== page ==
The friends

Ryan (Billy Magnussen) is the single friend who usually brings a hot young date that is useless as a teammate. On the big night, however, he switches it up and brings someone he thinks is a ringer. The catch is that he’s not actually attracted to Sarah (Sharon Horgan) though she accepted the invite under the impression that he was. This becomes complicated for both parties as the are we/are we not plays out over the course of the night.

Kevin (Lamorne Morris) and Michelle (Kylie Bunbury) are the couple that has been together since they were 14 and thus know everything about each other (or so they thought.) Before our big game, a drinking game is played which reveals that Michelle has a secret. For these two, getting to the bottom of that secret becomes the running joke that pays off amazingly late in the film.

Then you have Kyle Chandler’s character, Brooks, who plays Max’s brother and his greatest rival. Brooks is the big brother that enjoys beating his little brother at everything from “The Game of Life, to the game of life.” He does not have a love interest but the dynamic between he and his brother takes the place of that. Of course, Rachel McAdams’ Annie attempts to defend her husband against Brooks with mixed (comedic) results.

Game Night
Courtesy of Warner Bros. Pictures via WB Media Pass, Game Night /

Jesse Plemons

I felt like Jesse deserved an entire sub-section dedicated to his character because he completely stole the show. Plemons plays the neighbor, Gary, who is separated from his wife. As it turns out, his wife was the one everybody loved so he is no longer getting the invitations to game night. He’s a cop, first of all, and he’s about as dry and stiff as a human can be. At one point, one of the other characters refers to him as “Robocop” to give you a better understanding.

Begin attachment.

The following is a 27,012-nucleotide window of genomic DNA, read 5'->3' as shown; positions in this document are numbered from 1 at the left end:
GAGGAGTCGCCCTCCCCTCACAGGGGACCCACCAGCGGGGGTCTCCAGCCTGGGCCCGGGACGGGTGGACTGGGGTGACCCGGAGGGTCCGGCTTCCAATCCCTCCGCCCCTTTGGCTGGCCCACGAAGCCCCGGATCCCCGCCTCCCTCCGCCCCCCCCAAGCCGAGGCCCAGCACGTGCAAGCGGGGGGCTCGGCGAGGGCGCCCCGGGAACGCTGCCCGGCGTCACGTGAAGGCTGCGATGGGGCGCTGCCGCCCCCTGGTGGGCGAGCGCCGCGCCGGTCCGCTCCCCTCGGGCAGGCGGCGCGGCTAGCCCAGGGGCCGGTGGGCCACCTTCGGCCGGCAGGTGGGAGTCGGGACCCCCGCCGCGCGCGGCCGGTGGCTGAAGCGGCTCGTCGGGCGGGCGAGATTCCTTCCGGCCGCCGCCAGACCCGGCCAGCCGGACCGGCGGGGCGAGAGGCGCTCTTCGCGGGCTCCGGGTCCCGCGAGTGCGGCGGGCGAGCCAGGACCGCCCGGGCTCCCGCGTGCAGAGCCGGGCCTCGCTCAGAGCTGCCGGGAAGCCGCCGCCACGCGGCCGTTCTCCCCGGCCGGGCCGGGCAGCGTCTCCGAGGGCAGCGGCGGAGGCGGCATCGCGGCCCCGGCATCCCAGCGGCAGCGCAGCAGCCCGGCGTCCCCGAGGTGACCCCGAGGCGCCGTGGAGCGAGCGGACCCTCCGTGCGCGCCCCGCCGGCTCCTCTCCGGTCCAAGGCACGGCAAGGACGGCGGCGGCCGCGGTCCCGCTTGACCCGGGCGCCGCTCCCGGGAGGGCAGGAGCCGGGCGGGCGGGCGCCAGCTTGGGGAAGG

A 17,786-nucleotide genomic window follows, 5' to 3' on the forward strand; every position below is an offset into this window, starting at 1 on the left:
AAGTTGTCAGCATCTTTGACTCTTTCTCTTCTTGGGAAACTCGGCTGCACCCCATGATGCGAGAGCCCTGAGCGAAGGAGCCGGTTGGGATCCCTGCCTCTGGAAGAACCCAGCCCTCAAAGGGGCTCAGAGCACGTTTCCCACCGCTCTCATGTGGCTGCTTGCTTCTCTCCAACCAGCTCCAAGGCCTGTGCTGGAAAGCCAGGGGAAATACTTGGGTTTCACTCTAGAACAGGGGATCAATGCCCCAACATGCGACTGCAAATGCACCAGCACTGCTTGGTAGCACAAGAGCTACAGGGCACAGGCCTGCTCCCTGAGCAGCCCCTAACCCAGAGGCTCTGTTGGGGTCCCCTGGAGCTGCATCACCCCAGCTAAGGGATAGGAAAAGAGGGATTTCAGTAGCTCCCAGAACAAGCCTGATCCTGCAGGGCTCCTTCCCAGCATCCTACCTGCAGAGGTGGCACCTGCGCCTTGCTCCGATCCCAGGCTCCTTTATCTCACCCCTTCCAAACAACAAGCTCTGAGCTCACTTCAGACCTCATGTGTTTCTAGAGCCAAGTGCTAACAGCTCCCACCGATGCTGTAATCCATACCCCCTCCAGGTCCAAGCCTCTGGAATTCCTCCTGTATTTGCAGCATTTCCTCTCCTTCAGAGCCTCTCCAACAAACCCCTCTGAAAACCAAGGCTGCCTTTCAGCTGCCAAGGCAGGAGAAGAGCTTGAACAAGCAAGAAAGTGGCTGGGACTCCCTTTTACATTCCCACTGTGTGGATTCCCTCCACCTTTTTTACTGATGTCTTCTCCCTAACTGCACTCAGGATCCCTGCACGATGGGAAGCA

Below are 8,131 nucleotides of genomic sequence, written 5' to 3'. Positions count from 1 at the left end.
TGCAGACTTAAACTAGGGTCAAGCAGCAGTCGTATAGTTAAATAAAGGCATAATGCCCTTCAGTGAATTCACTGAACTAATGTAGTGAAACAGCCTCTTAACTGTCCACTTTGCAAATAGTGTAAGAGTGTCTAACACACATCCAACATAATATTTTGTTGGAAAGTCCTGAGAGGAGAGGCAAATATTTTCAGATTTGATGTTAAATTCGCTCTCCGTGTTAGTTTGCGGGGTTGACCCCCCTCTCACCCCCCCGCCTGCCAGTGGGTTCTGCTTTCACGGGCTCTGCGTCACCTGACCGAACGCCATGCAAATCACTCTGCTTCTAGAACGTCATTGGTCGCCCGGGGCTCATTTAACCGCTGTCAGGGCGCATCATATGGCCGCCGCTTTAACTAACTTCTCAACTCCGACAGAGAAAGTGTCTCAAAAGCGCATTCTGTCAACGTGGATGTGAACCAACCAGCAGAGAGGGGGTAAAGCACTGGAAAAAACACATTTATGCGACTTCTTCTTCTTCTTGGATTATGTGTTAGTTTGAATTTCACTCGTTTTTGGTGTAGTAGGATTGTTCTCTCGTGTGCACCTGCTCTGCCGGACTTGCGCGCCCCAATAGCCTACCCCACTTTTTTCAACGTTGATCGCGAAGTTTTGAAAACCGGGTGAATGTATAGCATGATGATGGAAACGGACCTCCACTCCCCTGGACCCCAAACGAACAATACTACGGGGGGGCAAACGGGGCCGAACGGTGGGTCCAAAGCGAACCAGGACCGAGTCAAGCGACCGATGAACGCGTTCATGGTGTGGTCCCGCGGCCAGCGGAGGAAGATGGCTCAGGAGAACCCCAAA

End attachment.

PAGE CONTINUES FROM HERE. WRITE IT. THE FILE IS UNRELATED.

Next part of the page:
The statement that everyone is funny, followed by the statement that Jesse Plemons stole the show seem contradictory but they are not. Everyone was funny, but Jesse Plemons character will make you choke on your popcorn, your drink, and whatever candy you grabbed because the concessions guy said the combo was just a dollar more.

Pro Tip: Stay for the first part of the credits for bonus Gary.

Next: Annihilation Review


Game Night currently has an 89% rating on Rotten Tomatoes with an average score of 4.1 out of 5. This is exactly where I would rate the movie as a fan of anything that can make me laugh. It’s a fun ride that took me back to the first time I saw The Hangover. This may be the first comedy since then that caught me off guard to this degree. Ironically, or perhaps intentionally, this is the exact movie you want to watch/discuss with a group of close friends.

On an additional note, the duo of John Francis Daley and Jonathan Goldstein needed this win. They have had a ton of success as writers, but are coming off of the disaster that was 2015’s Vacation as directors. The two will be directing D.C.’s Flashpoint movie, and the D.C. Universe could use a hit to help change the narrative.

In the meantime you can (and should) catch Game Night  at your local theater.